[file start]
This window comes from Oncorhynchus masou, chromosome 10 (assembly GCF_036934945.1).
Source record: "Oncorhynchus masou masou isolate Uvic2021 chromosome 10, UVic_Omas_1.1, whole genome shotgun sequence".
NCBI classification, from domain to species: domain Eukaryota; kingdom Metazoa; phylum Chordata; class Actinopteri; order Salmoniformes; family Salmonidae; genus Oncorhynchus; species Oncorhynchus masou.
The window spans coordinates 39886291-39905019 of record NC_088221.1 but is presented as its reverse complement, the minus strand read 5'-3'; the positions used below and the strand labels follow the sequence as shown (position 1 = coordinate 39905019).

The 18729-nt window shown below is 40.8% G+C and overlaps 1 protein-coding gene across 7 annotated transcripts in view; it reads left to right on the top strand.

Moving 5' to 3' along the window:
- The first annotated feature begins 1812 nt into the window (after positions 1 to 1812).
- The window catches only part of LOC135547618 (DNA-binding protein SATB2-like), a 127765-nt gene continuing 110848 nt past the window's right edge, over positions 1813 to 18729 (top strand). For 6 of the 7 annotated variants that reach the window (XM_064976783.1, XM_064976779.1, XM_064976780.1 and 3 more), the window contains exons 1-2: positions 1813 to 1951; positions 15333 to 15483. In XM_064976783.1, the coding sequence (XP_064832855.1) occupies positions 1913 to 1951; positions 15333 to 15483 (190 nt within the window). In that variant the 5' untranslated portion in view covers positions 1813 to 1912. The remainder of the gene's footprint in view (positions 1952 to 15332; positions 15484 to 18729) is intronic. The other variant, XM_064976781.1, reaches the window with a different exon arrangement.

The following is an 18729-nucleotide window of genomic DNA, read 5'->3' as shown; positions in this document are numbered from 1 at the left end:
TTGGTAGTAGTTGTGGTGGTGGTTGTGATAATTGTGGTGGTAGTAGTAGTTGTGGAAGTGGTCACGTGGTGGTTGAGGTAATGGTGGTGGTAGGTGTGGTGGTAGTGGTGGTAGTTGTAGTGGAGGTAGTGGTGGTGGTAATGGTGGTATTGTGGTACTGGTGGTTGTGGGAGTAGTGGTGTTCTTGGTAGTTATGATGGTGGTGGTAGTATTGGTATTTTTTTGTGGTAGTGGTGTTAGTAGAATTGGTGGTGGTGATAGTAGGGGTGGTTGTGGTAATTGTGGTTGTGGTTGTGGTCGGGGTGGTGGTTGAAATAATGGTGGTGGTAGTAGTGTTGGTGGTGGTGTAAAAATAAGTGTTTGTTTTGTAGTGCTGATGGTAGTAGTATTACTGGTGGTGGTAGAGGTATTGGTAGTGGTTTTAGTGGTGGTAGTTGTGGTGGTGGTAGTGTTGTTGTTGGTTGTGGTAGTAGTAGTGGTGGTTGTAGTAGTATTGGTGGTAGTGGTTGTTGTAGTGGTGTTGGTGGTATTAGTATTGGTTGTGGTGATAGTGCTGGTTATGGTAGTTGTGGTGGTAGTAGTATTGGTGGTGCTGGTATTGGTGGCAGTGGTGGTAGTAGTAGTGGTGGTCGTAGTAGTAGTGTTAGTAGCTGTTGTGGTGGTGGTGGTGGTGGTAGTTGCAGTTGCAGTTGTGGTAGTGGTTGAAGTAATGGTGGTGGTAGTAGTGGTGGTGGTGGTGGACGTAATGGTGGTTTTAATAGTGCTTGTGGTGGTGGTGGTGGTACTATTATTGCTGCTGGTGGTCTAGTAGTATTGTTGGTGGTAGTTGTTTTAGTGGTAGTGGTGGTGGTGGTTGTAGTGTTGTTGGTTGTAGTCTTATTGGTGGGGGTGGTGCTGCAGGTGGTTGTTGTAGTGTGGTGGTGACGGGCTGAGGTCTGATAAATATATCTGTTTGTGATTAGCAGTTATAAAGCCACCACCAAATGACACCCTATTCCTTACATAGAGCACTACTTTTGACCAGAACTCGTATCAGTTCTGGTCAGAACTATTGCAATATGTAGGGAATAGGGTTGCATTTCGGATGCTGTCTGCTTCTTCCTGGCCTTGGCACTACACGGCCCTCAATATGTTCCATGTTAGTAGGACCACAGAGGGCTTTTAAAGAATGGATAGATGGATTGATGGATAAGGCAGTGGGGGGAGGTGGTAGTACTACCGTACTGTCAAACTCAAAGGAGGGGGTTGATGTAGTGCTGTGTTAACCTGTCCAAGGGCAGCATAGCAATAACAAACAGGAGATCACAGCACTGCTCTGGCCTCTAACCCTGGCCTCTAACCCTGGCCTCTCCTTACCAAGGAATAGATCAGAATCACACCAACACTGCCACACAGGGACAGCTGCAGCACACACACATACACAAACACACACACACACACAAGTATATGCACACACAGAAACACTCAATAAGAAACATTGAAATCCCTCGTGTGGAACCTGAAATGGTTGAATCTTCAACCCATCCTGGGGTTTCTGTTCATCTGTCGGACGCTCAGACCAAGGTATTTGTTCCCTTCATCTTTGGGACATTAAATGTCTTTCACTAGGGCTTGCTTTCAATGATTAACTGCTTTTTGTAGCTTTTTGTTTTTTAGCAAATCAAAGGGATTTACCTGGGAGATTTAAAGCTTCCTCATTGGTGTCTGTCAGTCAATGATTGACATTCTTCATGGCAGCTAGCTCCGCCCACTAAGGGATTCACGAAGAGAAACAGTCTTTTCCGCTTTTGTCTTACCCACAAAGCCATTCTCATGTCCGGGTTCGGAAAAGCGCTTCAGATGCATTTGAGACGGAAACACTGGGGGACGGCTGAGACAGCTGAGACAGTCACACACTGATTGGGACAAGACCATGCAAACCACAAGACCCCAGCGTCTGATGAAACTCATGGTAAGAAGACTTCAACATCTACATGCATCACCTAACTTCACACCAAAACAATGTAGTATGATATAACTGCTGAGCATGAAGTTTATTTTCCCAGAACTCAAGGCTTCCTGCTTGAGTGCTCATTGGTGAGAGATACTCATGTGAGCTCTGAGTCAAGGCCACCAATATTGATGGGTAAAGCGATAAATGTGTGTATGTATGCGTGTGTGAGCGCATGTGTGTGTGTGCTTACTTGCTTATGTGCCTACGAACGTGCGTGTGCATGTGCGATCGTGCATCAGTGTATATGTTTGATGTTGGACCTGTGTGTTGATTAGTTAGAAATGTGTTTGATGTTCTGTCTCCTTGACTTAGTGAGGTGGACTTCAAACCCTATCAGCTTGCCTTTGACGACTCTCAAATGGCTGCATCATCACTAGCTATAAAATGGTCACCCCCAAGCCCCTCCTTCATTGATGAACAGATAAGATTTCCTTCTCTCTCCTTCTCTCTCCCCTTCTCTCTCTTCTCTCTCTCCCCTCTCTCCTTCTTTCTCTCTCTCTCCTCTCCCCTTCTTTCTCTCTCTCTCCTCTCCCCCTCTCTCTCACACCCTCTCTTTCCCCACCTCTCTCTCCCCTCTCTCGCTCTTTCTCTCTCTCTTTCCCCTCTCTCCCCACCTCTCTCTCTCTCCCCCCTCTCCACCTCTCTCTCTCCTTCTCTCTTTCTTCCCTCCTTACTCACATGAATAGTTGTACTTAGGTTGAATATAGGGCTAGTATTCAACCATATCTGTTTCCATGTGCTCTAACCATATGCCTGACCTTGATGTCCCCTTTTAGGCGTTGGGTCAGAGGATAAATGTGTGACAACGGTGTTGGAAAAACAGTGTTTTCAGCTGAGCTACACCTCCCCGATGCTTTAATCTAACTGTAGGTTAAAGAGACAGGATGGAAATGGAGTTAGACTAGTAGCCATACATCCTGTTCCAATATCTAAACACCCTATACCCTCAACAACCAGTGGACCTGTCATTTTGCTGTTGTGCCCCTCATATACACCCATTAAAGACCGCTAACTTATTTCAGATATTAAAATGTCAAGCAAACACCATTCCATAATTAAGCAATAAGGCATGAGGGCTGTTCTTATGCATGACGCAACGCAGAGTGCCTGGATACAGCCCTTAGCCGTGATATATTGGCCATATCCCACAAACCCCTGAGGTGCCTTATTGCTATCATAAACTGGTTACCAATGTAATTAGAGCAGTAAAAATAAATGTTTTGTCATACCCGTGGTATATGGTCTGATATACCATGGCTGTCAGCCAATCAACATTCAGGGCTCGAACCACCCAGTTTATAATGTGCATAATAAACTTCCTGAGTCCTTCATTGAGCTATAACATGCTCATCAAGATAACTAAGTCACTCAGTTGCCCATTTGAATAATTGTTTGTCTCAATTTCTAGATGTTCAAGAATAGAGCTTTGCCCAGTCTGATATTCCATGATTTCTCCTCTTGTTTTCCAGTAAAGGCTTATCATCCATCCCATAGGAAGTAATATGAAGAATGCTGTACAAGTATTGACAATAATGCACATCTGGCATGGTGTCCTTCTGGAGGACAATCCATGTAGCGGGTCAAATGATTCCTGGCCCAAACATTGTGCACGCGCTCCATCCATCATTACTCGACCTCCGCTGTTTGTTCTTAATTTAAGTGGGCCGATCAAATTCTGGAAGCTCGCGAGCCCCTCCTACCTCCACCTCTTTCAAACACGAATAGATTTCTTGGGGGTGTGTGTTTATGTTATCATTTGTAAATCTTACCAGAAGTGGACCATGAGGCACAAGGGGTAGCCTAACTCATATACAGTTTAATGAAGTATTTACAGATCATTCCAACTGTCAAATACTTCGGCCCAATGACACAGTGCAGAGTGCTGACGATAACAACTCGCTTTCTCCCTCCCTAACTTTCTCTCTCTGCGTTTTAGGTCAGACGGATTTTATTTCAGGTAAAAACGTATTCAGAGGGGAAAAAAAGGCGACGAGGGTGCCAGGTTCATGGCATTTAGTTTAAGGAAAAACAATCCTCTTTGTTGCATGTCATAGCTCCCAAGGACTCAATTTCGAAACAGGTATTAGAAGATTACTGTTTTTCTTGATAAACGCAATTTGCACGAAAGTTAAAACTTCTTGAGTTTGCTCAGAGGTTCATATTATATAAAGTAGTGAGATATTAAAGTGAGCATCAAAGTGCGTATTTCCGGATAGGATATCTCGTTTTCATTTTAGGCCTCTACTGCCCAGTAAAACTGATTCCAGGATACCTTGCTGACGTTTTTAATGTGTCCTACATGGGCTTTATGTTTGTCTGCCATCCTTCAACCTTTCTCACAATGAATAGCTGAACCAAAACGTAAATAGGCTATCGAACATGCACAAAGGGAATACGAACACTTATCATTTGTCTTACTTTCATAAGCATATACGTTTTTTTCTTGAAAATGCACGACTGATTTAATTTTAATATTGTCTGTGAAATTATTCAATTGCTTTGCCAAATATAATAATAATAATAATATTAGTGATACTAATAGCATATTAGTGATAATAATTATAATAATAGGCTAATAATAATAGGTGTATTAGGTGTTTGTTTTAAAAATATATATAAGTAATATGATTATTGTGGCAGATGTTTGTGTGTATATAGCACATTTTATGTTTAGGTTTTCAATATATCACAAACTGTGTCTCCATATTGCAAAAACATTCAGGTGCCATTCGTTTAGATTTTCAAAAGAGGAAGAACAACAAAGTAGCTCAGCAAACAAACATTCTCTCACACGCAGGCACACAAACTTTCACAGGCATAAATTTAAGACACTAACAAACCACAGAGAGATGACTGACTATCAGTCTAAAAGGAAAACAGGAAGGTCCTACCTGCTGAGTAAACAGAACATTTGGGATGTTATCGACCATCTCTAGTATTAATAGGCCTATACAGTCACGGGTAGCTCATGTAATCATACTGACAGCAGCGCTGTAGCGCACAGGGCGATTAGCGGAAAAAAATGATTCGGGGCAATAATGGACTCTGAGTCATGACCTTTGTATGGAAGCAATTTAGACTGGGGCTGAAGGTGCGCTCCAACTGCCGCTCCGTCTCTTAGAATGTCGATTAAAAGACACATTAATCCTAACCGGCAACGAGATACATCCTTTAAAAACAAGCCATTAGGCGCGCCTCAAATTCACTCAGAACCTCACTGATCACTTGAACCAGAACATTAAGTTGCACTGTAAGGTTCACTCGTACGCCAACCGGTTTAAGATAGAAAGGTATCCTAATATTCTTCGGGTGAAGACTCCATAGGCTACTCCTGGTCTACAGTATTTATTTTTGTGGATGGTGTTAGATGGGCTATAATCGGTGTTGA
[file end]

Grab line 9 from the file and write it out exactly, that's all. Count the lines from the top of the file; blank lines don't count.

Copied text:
The following is an 18729-nucleotide window of genomic DNA, read 5'->3' as shown; positions in this document are numbered from 1 at the left end: